The mystery of the story – who is this woman and why is she abandoned, what is eventual fate if the boys – is only partially resolved at the end of the story. The lack of a formulaic narrative solution (for example, the husband arriving at her deathbed, the children inheriting a fortune) makes the story sound like a slice of real life. The rude cross at her simple graveyard reads “CY GIT UNE FEMME MALHEUREUSE, morte à trente-six ans,” (Here lies an unfortunate woman, dead at age 36).

The ending of the novella is cinematic also. The older son stands at the rail of the ship he is assigned to as it sails away from the coat of France.
il regardait les côtes de France qui fuyaient rapidement et s’effaçaient dans la ligne bleuâtre de l’horizon. Bientôt il se trouva seul et perdu au milieu de l’Océan, comme il l’était dans le monde et dans la vie. — Il ne faut pas pleurer, jeune homme ! il y a un Dieu pour tout le monde, lui dit un vieux matelot de sa grosse voix tout à la fois rude et bonne. L’enfant remercia cet homme par un regard plein de fierté. Puis il baissa la tête en se résignant à la vie des marins. Il était devenu père.

he watched the shores of France, which quickly fled and disappeared into the bluish line of the horizon. Soon he found himself alone and lost in the middle of the ocean, as it was in the world and in life.
- Do not cry, young man! there is a God for everyone, said an old sailor in his deep voice at once harsh and good.
The boy thanked the man with a glance full of pride. Then he lowered his head resigning himself to the life of a sailor. He had become [the[ father.
He had become the man of the family, the father he never knew. He is launched.

Sunday, August 8, 2010

The horror of the dream world: Nodier’s Smarra (1821)

This novella, with the alternative title of “les Démons de la nuit”, is a nightmare-based tale of horror that has links with German Romanticism and Gothic tales. It prefigures the dream narratives of Théophile Gautier and the Decadent movement later in the century, and anticipates Freud and Jung by a century.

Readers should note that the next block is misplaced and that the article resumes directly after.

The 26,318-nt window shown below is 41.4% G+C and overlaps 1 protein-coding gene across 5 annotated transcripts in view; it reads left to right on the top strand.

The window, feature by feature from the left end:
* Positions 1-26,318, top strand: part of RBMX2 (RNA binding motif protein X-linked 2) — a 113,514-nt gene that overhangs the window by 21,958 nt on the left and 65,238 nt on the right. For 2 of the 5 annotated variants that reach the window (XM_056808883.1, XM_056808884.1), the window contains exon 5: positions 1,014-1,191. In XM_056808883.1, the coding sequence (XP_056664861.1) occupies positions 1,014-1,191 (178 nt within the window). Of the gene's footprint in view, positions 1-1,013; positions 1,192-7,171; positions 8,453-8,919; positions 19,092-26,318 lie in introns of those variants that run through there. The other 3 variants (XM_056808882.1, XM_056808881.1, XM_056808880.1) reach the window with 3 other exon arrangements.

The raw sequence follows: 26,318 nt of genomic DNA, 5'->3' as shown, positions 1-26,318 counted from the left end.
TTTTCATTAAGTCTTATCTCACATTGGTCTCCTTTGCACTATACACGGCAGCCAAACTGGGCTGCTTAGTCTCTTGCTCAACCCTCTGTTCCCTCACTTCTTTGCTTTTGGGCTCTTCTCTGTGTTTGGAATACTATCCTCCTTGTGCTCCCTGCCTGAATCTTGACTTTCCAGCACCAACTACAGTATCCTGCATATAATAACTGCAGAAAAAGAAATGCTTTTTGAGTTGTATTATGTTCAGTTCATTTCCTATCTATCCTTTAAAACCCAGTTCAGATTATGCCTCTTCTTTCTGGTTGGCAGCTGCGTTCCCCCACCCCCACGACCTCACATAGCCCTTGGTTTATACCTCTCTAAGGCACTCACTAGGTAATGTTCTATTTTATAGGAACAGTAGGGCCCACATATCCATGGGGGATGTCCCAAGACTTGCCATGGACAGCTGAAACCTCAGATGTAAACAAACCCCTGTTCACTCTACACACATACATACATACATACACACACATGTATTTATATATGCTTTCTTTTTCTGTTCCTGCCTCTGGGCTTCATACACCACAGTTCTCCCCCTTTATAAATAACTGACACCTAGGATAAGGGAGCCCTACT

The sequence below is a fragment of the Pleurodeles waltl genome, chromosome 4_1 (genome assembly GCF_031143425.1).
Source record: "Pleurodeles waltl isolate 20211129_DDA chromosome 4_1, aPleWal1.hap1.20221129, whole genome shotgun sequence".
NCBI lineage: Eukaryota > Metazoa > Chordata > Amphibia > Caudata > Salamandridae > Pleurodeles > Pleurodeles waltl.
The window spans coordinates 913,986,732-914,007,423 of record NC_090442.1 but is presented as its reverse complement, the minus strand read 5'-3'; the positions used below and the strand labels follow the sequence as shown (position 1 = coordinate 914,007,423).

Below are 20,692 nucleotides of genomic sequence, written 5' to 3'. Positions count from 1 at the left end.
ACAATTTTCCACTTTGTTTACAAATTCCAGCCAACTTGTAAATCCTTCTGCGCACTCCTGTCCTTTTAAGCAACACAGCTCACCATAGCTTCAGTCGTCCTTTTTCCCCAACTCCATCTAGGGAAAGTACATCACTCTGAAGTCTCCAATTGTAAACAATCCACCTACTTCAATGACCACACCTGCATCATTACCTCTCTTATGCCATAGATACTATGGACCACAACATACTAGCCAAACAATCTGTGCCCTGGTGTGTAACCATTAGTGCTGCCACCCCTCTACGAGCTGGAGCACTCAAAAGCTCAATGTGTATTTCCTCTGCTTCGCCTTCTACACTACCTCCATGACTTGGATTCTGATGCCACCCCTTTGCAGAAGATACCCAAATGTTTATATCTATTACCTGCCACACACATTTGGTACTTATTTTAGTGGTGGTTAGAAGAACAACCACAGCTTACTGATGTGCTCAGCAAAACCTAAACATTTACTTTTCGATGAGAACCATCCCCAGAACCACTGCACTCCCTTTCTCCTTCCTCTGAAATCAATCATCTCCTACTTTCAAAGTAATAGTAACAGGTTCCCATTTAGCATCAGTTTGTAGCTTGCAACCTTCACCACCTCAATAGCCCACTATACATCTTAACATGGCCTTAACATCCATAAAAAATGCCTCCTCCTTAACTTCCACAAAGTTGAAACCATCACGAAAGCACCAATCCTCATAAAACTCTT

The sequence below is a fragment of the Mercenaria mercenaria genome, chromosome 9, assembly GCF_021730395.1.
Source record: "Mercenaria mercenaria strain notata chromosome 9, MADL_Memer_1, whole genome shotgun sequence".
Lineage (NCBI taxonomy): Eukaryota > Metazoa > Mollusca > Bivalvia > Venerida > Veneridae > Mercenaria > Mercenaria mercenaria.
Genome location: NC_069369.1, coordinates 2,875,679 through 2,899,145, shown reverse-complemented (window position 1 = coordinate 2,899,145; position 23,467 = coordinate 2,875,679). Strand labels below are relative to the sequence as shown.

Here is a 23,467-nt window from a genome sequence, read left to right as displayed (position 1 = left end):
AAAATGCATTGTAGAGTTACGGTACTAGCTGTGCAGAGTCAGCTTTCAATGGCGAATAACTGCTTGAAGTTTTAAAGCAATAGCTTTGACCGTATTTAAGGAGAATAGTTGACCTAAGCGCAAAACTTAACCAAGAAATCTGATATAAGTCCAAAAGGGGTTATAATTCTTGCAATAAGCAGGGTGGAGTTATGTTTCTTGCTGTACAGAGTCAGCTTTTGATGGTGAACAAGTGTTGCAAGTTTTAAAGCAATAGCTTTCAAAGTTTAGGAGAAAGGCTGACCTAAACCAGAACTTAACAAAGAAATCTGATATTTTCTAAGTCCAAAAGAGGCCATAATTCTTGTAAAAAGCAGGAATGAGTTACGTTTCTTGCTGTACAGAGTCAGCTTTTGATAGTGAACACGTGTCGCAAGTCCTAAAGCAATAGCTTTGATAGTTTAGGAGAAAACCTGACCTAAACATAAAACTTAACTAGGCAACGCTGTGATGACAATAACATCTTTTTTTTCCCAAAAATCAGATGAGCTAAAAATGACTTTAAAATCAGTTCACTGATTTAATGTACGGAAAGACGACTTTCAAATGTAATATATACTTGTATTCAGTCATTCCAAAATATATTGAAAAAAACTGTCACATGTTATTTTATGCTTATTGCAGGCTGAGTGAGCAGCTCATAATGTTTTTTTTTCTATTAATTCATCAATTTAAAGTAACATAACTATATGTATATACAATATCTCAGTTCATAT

It is also an early vampire story. Already in 1820, Nodier co-wrote a sequel to John Polidori’s pioneering and sensationally popular story “The Vampire”, and also came out with a play with the same title. Both were big public successes, and Smarra offers an even more extreme and dark story.

The narrative itself – said to be opium-induced – has the logic of a nightmare, of a Walpurgis night. That is to say, that time and place keep shifting, endless waves of voluptuousness and bloody cruelty, and logic has no place.

The first-person narrator is Lorenzo, a young man recounts a dream to his half-sleeping mistress. He has dreamed that he is Lucius, a young man of the ancient Roman empire, who, having studied Greek philosophy in Athens, goes to visit Thessaly, famous of its magicians. On horseback and at night, he passes through a haunted forest, loses his way in the labyrinthine underbrush, and falls asleep. His dreams, if they are dreams, are full of sensuality, a synesthesia at first of luxury, then of horror.

Lucius meets his dear and deceased friend Polémon, who recounts his daytime luxury in the afterworld, surrounded by sensuous female slaves, and his nightly blood-drinking torment by monsters, led by the vampiric demon Smarra

Here’s a small sample:
les mille démons de la nuit escortent l'affreux démon … Des femmes rabougries au regard ivre; des serpents rouges et violets dont la bouche jette du feu; des lézards qui élèvent au-dessus d'un lac de boue et de sang un visage pareil à celui de l'homme; des têtes nouvellement détachées du tronc par la hache du soldat, mais qui me regarde avec des yeux vivants, et s'enfuient en sautillant sur des pieds de reptiles...